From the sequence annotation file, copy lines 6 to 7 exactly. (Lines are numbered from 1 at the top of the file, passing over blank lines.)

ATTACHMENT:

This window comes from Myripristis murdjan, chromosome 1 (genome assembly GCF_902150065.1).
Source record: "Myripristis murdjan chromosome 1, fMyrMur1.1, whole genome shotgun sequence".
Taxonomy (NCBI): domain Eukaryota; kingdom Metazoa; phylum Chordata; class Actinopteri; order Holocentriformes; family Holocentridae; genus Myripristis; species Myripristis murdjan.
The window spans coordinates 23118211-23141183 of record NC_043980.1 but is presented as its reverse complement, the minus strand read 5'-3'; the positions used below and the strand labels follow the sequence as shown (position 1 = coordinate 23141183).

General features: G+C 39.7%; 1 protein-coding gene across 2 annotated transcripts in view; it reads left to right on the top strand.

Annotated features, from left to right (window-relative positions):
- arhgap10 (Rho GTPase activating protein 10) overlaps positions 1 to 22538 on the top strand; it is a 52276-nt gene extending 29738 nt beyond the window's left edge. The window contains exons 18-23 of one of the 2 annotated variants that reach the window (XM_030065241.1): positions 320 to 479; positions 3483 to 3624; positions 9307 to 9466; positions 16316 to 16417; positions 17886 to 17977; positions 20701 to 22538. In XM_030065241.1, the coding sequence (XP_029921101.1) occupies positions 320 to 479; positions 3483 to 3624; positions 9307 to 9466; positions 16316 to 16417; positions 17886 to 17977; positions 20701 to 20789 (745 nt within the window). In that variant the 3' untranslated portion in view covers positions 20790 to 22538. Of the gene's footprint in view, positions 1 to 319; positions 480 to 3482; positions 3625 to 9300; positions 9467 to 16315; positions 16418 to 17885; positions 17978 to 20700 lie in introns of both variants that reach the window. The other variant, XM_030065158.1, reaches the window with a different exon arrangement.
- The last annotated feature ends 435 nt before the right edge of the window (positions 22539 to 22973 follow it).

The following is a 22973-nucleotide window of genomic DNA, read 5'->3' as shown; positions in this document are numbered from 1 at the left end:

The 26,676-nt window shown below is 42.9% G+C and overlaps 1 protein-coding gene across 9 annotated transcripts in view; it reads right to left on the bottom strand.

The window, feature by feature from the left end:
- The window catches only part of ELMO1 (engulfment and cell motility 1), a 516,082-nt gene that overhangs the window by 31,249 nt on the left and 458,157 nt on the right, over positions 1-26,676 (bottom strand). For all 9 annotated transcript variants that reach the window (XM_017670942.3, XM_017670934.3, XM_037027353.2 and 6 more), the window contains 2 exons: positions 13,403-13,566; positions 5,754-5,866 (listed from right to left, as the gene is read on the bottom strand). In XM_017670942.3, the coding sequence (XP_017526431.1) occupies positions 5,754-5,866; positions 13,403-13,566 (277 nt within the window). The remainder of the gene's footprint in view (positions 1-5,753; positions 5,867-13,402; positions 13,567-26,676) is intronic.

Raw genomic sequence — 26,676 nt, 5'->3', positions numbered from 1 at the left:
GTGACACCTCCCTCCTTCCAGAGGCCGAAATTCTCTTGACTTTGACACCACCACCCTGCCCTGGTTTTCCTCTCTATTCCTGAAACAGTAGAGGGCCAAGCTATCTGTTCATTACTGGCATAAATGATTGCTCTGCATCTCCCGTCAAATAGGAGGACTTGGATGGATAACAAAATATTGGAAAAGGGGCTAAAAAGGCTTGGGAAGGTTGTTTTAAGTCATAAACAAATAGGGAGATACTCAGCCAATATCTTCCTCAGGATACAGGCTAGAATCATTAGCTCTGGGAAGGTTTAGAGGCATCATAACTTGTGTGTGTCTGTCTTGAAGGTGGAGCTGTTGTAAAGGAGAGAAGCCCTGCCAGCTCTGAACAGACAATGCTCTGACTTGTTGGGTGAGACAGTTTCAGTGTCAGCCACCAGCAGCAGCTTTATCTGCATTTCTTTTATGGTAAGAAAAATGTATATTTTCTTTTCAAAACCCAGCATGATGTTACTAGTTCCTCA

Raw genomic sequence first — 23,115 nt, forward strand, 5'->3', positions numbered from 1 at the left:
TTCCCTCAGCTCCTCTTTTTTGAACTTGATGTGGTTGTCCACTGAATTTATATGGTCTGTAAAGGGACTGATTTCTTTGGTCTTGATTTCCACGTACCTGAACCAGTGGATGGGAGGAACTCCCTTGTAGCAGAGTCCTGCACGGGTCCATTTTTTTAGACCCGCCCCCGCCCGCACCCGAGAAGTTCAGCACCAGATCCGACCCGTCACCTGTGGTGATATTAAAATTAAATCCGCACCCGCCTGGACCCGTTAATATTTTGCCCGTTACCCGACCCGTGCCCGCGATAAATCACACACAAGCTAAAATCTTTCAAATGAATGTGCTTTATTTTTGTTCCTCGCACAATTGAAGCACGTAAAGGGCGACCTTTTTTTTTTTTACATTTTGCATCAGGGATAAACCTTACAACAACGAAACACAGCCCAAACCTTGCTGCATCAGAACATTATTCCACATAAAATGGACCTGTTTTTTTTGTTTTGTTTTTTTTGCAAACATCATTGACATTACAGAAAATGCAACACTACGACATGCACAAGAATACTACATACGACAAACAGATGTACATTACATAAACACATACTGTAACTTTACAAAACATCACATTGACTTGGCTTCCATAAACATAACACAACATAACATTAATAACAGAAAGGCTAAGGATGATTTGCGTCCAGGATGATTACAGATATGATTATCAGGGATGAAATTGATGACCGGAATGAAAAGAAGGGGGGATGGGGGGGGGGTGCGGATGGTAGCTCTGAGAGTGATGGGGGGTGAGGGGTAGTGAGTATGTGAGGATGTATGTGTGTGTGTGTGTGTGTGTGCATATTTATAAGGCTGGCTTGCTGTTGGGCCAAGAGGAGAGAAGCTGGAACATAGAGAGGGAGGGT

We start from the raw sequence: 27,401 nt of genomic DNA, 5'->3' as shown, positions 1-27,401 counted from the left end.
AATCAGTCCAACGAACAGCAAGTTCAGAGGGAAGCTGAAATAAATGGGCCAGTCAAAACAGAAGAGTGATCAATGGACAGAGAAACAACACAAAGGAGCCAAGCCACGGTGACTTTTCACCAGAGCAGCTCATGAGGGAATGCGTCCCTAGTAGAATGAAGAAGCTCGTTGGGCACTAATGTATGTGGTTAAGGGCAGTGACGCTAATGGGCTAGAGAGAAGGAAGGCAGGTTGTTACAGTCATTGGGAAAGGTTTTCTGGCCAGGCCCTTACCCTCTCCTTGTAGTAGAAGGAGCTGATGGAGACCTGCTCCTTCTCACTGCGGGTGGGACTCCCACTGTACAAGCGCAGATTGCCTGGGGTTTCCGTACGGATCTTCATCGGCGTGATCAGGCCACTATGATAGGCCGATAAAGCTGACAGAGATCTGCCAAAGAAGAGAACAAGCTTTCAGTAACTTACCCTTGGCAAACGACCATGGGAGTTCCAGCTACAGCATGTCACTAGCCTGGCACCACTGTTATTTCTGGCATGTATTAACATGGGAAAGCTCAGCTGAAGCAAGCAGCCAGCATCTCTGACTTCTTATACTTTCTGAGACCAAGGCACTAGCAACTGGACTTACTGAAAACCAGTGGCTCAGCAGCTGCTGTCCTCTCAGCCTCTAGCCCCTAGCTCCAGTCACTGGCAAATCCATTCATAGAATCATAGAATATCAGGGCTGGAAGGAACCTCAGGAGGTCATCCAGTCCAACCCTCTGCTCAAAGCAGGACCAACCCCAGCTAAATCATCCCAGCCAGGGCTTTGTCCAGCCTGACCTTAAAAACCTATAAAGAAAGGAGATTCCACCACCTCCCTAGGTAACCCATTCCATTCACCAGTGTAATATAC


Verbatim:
Annotated features, from left to right (window-relative positions):
- arhgap10 (Rho GTPase activating protein 10) overlaps positions 1 to 22538 on the top strand; it is a 52276-nt gene extending 29738 nt beyond the window's left edge. The window contains exons 18-23 of one of the 2 annotated variants that reach the window (XM_030065241.1): positions 320 to 479; positions 3483 to 3624; positions 9307 to 9466; positions 16316 to 16417; positions 17886 to 17977; positions 20701 to 22538. In XM_030065241.1, the coding sequence (XP_029921101.1) occupies positions 320 to 479; positions 3483 to 3624; positions 9307 to 9466; positions 16316 to 16417; positions 17886 to 17977; positions 20701 to 20789 (745 nt within the window). In that variant the 3' untranslated portion in view covers positions 20790 to 22538. Of the gene's footprint in view, positions 1 to 319; positions 480 to 3482; positions 3625 to 9300; positions 9467 to 16315; positions 16418 to 17885; positions 17978 to 20700 lie in introns of both variants that reach the window. The other variant, XM_030065158.1, reaches the window with a different exon arrangement.